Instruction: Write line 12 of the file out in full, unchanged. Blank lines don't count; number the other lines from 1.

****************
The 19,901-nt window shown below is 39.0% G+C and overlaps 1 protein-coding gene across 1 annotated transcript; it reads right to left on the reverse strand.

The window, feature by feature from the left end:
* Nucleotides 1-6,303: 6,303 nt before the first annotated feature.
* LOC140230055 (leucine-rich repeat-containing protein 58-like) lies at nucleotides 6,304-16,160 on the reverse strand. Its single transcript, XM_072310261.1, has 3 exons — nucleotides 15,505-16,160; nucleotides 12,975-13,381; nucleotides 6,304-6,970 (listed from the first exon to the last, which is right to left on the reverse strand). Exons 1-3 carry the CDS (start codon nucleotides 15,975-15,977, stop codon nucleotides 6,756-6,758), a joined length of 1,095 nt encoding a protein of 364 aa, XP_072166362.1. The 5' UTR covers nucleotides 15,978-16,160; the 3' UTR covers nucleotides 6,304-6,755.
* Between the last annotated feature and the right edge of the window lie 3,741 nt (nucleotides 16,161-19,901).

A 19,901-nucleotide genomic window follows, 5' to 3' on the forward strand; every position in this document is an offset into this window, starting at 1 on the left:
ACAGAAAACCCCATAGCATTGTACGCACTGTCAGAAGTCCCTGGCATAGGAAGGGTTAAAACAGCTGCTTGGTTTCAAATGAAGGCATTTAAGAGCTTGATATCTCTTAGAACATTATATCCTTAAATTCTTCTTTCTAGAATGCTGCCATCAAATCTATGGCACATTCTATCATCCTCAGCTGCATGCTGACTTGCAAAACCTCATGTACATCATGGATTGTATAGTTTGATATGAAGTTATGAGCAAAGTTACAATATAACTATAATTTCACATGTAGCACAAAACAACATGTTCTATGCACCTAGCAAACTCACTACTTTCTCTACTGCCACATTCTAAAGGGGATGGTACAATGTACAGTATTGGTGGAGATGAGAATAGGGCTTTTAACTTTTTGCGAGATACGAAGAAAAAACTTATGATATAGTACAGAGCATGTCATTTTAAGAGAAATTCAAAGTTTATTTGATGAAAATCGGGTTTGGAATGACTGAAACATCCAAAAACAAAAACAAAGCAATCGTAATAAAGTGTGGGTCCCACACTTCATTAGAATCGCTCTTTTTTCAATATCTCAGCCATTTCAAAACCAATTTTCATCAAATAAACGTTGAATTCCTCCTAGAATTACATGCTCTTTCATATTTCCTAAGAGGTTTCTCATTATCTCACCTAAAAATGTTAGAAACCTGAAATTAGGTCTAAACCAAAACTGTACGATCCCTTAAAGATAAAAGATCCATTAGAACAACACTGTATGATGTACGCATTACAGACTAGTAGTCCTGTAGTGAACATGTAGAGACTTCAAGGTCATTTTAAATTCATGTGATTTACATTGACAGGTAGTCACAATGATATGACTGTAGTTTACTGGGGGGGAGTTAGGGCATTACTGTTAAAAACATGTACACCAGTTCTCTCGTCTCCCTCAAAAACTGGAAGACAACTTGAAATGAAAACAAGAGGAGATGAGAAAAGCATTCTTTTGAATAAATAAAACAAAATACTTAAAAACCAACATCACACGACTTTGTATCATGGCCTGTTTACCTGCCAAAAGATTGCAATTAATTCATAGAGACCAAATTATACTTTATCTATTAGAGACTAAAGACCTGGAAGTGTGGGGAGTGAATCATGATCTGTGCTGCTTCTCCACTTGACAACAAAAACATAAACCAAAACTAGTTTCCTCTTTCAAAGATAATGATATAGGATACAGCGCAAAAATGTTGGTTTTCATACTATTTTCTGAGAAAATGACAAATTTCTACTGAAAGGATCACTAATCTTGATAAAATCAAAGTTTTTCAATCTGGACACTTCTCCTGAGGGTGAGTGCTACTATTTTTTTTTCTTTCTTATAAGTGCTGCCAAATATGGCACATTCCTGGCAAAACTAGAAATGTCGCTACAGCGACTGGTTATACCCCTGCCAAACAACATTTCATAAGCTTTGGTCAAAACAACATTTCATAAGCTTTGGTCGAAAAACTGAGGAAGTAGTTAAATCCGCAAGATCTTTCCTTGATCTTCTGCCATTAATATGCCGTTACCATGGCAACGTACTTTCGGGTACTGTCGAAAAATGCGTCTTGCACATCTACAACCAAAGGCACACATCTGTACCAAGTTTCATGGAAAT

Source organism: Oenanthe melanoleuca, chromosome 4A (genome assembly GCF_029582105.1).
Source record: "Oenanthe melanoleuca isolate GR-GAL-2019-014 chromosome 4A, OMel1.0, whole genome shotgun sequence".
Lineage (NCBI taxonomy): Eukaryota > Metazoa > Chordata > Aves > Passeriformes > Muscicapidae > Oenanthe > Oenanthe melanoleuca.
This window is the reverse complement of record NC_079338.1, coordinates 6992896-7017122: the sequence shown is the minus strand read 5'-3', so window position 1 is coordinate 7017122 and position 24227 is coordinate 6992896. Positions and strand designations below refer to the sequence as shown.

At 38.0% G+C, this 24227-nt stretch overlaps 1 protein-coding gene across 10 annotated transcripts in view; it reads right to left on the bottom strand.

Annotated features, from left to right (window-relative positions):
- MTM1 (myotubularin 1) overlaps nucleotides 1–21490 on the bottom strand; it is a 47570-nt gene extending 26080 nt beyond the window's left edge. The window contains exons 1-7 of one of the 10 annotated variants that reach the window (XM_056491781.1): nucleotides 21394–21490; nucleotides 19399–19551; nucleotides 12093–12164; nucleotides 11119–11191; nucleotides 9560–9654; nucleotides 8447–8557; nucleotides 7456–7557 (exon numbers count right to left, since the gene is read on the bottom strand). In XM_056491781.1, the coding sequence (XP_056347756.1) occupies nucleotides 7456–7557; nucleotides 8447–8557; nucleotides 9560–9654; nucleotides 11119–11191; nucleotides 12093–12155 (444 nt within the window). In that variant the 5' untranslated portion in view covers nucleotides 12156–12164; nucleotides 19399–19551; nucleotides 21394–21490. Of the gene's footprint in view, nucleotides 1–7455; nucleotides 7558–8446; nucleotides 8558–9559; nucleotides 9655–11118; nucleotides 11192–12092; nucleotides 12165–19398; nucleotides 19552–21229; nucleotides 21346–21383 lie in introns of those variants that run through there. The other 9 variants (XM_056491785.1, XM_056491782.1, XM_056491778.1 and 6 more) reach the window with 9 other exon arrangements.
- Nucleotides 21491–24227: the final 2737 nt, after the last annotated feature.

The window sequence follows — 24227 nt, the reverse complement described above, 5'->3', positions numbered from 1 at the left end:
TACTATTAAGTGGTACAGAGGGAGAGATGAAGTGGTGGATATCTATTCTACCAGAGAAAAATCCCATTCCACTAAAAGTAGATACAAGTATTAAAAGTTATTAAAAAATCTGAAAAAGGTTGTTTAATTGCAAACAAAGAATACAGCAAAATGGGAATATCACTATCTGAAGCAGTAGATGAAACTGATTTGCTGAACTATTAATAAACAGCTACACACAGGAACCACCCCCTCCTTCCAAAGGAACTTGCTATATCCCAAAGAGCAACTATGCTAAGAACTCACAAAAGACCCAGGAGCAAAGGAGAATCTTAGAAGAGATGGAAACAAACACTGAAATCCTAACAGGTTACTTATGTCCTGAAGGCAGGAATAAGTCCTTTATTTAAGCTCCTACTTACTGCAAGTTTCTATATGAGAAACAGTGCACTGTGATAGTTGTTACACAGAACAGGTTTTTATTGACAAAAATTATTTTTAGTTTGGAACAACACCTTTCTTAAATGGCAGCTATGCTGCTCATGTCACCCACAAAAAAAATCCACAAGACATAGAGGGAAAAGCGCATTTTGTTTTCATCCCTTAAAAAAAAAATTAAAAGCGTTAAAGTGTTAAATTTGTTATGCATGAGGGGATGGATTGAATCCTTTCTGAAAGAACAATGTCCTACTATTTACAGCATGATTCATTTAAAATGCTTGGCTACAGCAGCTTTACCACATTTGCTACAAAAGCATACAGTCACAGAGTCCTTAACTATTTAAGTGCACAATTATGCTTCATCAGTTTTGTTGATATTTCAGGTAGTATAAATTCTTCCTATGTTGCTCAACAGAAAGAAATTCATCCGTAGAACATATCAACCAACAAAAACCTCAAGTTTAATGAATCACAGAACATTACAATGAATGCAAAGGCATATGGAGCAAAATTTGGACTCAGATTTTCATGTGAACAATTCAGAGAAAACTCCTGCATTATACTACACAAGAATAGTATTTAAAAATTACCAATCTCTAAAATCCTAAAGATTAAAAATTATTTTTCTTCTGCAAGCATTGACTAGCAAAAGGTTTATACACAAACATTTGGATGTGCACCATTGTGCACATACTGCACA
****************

At 38.0% G+C, this 24227-nt stretch overlaps 1 protein-coding gene across 10 annotated transcripts in view; it reads right to left on the bottom strand.